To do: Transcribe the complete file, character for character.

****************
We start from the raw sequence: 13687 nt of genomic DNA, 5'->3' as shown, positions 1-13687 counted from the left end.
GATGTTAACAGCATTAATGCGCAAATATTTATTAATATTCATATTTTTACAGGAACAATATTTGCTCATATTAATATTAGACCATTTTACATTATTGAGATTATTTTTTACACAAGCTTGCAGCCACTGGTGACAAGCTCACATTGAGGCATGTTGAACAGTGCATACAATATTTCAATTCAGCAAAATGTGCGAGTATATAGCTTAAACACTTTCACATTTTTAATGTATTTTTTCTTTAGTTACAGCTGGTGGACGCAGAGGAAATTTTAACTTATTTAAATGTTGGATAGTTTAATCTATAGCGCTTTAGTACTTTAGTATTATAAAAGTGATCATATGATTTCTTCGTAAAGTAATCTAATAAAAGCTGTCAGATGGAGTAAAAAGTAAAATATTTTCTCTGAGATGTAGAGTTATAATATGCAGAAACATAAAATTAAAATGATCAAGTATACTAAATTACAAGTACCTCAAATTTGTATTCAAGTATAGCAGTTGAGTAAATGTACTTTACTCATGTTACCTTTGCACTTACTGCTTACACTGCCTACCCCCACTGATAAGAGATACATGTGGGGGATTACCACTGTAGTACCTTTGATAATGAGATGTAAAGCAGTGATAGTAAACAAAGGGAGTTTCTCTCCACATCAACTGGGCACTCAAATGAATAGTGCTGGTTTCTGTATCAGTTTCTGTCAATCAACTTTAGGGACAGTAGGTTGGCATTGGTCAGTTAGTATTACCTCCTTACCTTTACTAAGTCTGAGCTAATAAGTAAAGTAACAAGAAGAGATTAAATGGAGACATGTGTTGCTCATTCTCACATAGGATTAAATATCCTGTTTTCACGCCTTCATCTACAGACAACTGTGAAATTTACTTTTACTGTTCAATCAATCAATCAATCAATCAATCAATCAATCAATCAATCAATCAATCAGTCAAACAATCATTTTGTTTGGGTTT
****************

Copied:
We start from the raw sequence: 13687 nt of genomic DNA, 5'->3' as shown, positions 1-13687 counted from the left end.
GATGTTAACAGCATTAATGCGCAAATATTTATTAATATTCATATTTTTACAGGAACAATATTTGCTCATATTAATATTAGACCATTTTACATTATTGAGATTATTTTTTACACAAGCTTGCAGCCACTGGTGACAAGCTCACATTGAGGCATGTTGAACAGTGCATACAATATTTCAATTCAGCAAAATGTGCGAGTATATAGCTTAAACACTTTCACATTTTTAATGTATTTTTTCTTTAGTTACAGCTGGTGGACGCAGAGGAAATTTTAACTTATTTAAATGTTGGATAGTTTAATCTATAGCGCTTTAGTACTTTAGTATTATAAAAGTGATCATATGATTTCTTCGTAAAGTAATCTAATAAAAGCTGTCAGATGGAGTAAAAAGTAAAATATTTTCTCTGAGATGTAGAGTTATAATATGCAGAAACATAAAATTAAAATGATCAAGTATACTAAATTACAAGTACCTCAAATTTGTATTCAAGTATAGCAGTTGAGTAAATGTACTTTACTCATGTTACCTTTGCACTTACTGCTTACACTGCCTACCCCCACTGATAAGAGATACATGTGGGGGATTACCACTGTAGTACCTTTGATAATGAGATGTAAAGCAGTGATAGTAAACAAAGGGAGTTTCTCTCCACATCAACTGGGCACTCAAATGAATAGTGCTGGTTTCTGTATCAGTTTCTGTCAATCAACTTTAGGGACAGTAGGTTGGCATTGGTCAGTTAGTATTACCTCCTTACCTTTACTAAGTCTGAGCTAATAAGTAAAGTAACAAGAAGAGATTAAATGGAGACATGTGTTGCTCATTCTCACATAGGATTAAATATCCTGTTTTCACGCCTTCATCTACAGACAACTGTGAAATTTACTTTTACTGTTCAATCAATCAATCAATCAATCAATCAATCAATCAATCAATCAATCAATCAGTCAAACAATCATTTTGTTTGGGTTT